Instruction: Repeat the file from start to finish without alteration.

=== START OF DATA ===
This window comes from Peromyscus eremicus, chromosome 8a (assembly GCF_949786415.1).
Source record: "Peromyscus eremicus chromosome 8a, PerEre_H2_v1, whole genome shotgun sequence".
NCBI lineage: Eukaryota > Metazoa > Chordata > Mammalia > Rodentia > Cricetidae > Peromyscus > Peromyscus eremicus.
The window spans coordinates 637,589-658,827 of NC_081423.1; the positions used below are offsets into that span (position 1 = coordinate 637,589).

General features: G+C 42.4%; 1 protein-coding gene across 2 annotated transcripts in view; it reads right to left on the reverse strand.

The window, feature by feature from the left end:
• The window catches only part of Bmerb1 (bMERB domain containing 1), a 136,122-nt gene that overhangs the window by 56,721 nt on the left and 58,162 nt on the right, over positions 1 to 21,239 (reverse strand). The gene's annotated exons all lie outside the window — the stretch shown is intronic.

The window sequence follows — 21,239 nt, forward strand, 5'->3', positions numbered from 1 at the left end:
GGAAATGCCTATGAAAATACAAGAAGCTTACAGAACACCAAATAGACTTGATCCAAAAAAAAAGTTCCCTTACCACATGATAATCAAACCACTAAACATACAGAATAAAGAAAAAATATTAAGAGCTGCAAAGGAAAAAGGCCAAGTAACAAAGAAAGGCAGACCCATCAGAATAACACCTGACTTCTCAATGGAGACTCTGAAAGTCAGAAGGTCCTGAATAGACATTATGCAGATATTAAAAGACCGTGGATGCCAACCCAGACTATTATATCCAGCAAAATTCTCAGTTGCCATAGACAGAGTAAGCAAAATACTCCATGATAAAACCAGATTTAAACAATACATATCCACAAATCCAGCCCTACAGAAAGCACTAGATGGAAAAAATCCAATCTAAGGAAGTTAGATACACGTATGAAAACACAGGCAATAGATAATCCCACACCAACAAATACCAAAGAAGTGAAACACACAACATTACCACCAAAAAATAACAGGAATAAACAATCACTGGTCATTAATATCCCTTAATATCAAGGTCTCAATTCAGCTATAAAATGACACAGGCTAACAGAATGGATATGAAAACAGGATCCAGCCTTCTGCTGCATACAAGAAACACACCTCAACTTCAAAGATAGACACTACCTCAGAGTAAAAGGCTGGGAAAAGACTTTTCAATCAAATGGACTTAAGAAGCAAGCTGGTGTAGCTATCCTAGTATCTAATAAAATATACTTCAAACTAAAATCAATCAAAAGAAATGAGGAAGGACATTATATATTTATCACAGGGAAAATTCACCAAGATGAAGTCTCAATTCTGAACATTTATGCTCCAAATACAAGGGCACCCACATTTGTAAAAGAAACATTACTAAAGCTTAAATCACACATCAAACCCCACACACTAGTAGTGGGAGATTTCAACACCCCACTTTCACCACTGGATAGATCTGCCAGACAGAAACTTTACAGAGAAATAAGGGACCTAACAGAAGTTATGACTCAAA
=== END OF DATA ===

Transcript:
This window comes from Peromyscus eremicus, chromosome 8a (assembly GCF_949786415.1).
Source record: "Peromyscus eremicus chromosome 8a, PerEre_H2_v1, whole genome shotgun sequence".
NCBI lineage: Eukaryota > Metazoa > Chordata > Mammalia > Rodentia > Cricetidae > Peromyscus > Peromyscus eremicus.
The window spans coordinates 637,589-658,827 of NC_081423.1; the positions used below are offsets into that span (position 1 = coordinate 637,589).

General features: G+C 42.4%; 1 protein-coding gene across 2 annotated transcripts in view; it reads right to left on the reverse strand.

The window, feature by feature from the left end:
• The window catches only part of Bmerb1 (bMERB domain containing 1), a 136,122-nt gene that overhangs the window by 56,721 nt on the left and 58,162 nt on the right, over positions 1 to 21,239 (reverse strand). The gene's annotated exons all lie outside the window — the stretch shown is intronic.

The window sequence follows — 21,239 nt, forward strand, 5'->3', positions numbered from 1 at the left end:
GGAAATGCCTATGAAAATACAAGAAGCTTACAGAACACCAAATAGACTTGATCCAAAAAAAAAGTTCCCTTACCACATGATAATCAAACCACTAAACATACAGAATAAAGAAAAAATATTAAGAGCTGCAAAGGAAAAAGGCCAAGTAACAAAGAAAGGCAGACCCATCAGAATAACACCTGACTTCTCAATGGAGACTCTGAAAGTCAGAAGGTCCTGAATAGACATTATGCAGATATTAAAAGACCGTGGATGCCAACCCAGACTATTATATCCAGCAAAATTCTCAGTTGCCATAGACAGAGTAAGCAAAATACTCCATGATAAAACCAGATTTAAACAATACATATCCACAAATCCAGCCCTACAGAAAGCACTAGATGGAAAAAATCCAATCTAAGGAAGTTAGATACACGTATGAAAACACAGGCAATAGATAATCCCACACCAACAAATACCAAAGAAGTGAAACACACAACATTACCACCAAAAAATAACAGGAATAAACAATCACTGGTCATTAATATCCCTTAATATCAAGGTCTCAATTCAGCTATAAAATGACACAGGCTAACAGAATGGATATGAAAACAGGATCCAGCCTTCTGCTGCATACAAGAAACACACCTCAACTTCAAAGATAGACACTACCTCAGAGTAAAAGGCTGGGAAAAGACTTTTCAATCAAATGGACTTAAGAAGCAAGCTGGTGTAGCTATCCTAGTATCTAATAAAATATACTTCAAACTAAAATCAATCAAAAGAAATGAGGAAGGACATTATATATTTATCACAGGGAAAATTCACCAAGATGAAGTCTCAATTCTGAACATTTATGCTCCAAATACAAGGGCACCCACATTTGTAAAAGAAACATTACTAAAGCTTAAATCACACATCAAACCCCACACACTAGTAGTGGGAGATTTCAACACCCCACTTTCACCACTGGATAGATCTGCCAGACAGAAACTTTACAGAGAAATAAGGGACCTAACAGAAGTTATGACTCAAA